For some dogs these are a threat. They will react with a ‘fight or flight’ impulse - which would help them survive in the wild.
It is connected to the release of adrenalin, enhancing physical strength, heart activity and breathing frequency to ensure that muscles are better supplied with oxygen. This adrenaline boost and the ‘fight or flight’ reaction are triggered by particular stimuli. A dog will perceive these but it will not always be clear to us as humans what is causing the anxiety, and why our dog is trembling, hiding or attacking. Sometimes there is a mistaken triggering, where the dog forms a connection between seemingly unrelated events and the scary situation or pain that has been experienced in the past. Many human companions are familiar with their dog coming into contact with an electric fence around a field and getting a shock. After this, many dogs will form a connection between the livestock on the field and the pain. In future, those animals will be the trigger. Another example is illustrated by a dog I know who reacted aggressively when people around him drank alcohol, even just a sip. The human companion had adopted the dog from an animal shelter, and it turns out that he had been rescued from a previous human companion who was alcoholic and hit the dog when he was drunk.
A fight-or-flight reaction might also be triggered when a dog is left alone in the apartment or house, and feels abandoned. Although he is actually safe and there is no danger to fight or flee from, the fear triggers the adrenaline and this leads to action: shredding sofas, biting doors, chewing shoes or even attacking people who enter the apartment. One person I knew left their dog in the car for a while and when he returned, the padding was hanging out of the seats, the dashboard was scratched and had bite marks, and even the door padding was ripped.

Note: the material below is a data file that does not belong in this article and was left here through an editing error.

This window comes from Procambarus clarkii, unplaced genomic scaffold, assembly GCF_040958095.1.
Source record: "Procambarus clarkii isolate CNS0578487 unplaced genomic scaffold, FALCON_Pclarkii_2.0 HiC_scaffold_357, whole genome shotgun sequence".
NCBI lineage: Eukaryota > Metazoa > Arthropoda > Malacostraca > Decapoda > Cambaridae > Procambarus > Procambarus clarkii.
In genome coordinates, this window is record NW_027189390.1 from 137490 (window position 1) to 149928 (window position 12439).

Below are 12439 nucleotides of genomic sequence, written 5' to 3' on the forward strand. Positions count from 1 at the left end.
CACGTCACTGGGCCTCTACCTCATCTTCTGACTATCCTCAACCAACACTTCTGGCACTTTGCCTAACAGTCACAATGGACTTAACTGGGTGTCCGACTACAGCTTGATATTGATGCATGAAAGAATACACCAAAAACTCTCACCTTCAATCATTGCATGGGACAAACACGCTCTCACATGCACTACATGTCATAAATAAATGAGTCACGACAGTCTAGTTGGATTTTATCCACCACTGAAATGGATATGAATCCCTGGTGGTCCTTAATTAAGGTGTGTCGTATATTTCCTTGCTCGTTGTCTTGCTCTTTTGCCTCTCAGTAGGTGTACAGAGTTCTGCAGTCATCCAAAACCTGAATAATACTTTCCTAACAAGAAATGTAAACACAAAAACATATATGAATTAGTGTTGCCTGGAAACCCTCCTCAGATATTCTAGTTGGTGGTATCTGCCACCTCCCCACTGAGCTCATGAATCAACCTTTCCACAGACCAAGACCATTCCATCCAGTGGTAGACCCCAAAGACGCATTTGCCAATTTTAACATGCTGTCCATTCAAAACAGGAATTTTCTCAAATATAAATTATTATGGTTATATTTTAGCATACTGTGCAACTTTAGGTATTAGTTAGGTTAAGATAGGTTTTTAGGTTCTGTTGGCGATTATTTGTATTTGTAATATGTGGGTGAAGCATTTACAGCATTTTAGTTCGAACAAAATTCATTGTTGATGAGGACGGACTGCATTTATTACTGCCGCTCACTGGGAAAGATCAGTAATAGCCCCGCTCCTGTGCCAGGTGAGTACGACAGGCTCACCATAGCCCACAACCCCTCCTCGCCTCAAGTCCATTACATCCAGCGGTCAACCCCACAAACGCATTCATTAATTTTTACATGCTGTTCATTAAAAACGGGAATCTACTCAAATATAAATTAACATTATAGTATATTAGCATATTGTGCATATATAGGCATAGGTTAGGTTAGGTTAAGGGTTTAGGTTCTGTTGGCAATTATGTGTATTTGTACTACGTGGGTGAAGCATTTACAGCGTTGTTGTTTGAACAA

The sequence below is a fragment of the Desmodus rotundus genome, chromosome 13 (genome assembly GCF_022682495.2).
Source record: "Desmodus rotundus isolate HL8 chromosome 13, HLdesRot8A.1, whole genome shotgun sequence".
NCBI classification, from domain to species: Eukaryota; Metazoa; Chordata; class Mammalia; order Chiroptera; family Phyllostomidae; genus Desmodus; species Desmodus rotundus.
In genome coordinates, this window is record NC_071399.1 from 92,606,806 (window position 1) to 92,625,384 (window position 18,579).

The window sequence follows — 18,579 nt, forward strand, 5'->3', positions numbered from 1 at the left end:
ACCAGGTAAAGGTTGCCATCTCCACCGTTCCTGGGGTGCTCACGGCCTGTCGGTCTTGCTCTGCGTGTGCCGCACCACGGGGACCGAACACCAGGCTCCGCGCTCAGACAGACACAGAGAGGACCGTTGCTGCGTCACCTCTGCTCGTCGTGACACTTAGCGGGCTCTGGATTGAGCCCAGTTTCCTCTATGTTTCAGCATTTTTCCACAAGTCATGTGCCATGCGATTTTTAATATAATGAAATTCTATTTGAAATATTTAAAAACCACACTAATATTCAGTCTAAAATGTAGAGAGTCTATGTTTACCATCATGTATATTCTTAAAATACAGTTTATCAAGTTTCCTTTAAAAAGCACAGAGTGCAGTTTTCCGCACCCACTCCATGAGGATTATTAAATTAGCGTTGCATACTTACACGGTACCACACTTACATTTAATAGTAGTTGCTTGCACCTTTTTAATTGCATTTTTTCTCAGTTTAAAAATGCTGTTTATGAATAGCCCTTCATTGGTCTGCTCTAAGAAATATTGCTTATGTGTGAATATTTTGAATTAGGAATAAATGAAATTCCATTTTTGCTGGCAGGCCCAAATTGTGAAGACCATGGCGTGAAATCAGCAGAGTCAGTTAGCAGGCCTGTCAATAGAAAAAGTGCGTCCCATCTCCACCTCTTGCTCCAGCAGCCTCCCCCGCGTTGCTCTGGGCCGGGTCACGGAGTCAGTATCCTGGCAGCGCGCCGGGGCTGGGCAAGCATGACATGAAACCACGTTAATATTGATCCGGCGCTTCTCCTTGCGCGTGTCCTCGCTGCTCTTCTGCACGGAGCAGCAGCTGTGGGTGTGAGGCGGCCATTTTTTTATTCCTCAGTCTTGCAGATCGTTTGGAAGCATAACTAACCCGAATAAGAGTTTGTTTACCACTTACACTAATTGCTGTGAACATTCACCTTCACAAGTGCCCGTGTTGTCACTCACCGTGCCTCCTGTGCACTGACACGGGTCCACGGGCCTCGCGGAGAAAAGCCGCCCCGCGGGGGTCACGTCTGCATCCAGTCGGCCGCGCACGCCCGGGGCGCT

Sometimes one single traumatic experience is enough to leave a deep-seated fear in the dog and cause a trauma. The consequence is that a particular behaviour program will then run automatically whenever a similar situation occurs.
So what is the best way to deal with this? Firstly, it is recommended to acknowledge the effect and try to avoid the problematic situation. Once your dog trusts you and you can convey a feeling of safety by being near them, then you can begin to try and adjust their reactions: try to associate a positive experience or reward with the stimulus that triggered fear or anxiety. This can help the dog to change its accustomed ‘stimulus-threat’ response. If we take the example of feeling abandoned, then you can leave the room and return fairly quickly with a reward for the dog. Then train this with increasing lengths of time before you return. However, where reactions and trauma are too serious, you should seek support from a suitable dog trainer or behavioural therapist.